The Seattle Sounders host the San Jose Earthquakes on Saturday night at CenturyLink Field (10:30 pm ET, watch on MLS LIVE) in a 1-vs-2 clash in the Western Conference. Here are five reasons you should do whatever you can to make sure you watch this game.
- Pity the goalkeepers. San Jose are tops in the league in goal-scoring, with 60 goals on the season. Seattle are 5th in the league, with 44. But the real stat to check out is the goals from the frontrunners. Chris Wondolowski and Alan Gordon have combined for 33 goals so far this season, best in the league for any team duo. Montero -- who will be without his usual strike partner, Eddie Johnson (suspension) -- has rediscovered his Midas touch in recent weeks, with seven goals in his last seven games, including last week's AT&T Goal of the Week.
- There is bad blood lingering. When these two sides met up in the US Open Cup in June, there was an old-fashioned bench-clearing brouhaha after a little unnecessary preening and some elbow-throwing. It wasn't pretty, and neither team has forgotten it.
- Now or never for Seattle. San Jose's stumble at home to Portland in midweek breathed life into the fight for top spot in the West (and in the Supporters Shield race). If the Sounders are going to make up the nine points that separate the clubs right now and secure homefield advantage through the playoffs, they have to do it here and now. Yes, they will also need three points from their game in hand, but this one might be the real turning point, for better or worse.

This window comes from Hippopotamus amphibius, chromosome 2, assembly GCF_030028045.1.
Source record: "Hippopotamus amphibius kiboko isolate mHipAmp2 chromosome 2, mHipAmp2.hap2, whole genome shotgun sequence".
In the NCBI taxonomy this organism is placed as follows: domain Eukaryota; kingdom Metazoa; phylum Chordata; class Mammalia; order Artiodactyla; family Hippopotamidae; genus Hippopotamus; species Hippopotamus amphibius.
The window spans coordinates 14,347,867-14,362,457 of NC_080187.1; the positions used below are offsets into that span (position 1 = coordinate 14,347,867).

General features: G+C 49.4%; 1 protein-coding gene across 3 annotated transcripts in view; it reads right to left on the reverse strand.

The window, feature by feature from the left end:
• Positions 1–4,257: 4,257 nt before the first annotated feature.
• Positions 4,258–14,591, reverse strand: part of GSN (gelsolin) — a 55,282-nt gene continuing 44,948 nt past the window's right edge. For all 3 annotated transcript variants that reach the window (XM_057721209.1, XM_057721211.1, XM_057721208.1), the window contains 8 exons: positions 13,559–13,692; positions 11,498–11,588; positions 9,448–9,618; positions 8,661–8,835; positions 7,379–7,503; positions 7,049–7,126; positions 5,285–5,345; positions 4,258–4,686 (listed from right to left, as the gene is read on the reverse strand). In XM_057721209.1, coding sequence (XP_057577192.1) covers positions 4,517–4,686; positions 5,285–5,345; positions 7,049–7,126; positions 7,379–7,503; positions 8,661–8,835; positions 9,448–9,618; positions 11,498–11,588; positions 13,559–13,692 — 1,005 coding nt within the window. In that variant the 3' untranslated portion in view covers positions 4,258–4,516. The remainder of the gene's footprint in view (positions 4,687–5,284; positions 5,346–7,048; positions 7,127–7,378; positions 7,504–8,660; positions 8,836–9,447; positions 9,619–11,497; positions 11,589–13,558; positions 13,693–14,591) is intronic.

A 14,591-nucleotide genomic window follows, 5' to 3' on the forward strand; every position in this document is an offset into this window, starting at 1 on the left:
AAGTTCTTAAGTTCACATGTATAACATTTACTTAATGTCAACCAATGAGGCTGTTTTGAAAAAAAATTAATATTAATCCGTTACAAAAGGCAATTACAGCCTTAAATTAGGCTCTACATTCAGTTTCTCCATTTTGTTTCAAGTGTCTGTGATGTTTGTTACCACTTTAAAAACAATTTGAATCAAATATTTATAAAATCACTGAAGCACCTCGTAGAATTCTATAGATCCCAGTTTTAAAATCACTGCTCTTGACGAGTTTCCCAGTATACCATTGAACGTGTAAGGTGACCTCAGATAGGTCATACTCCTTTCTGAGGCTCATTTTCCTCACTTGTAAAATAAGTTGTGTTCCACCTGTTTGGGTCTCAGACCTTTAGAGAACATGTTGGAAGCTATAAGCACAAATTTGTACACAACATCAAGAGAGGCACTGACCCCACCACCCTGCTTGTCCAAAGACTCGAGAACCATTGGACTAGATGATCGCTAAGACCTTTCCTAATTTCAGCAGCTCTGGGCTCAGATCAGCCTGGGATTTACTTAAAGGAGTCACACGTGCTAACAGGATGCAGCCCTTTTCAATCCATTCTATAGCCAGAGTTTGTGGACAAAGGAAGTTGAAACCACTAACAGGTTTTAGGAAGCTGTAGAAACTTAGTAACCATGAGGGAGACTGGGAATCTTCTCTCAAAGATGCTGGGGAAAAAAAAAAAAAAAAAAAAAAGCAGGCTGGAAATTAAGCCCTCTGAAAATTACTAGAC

- Wondo's bid at history. Wondolowski already has 21 goals on the season, the most by any player in MLS since Carlos Ruiz (24) and Taylor Twellman (23) in 2002. His assault on Roy Lassiter's single-season record of 27, set in 1996, is alive and well with five games to go. It'll be tough in Seattle though, where the Sounders have allowed a league-low 8 goals in 13 home matches this season.
- Alonso vs. Lenhart. They are two of the most beloved and, er, "behated" players in MLS. They play hard, play well, and inevitably draw attention from opponents, referees, and fans alike. As Seattle manager Sigi Schmid said this week: "Somebody has to do something about Lenhart."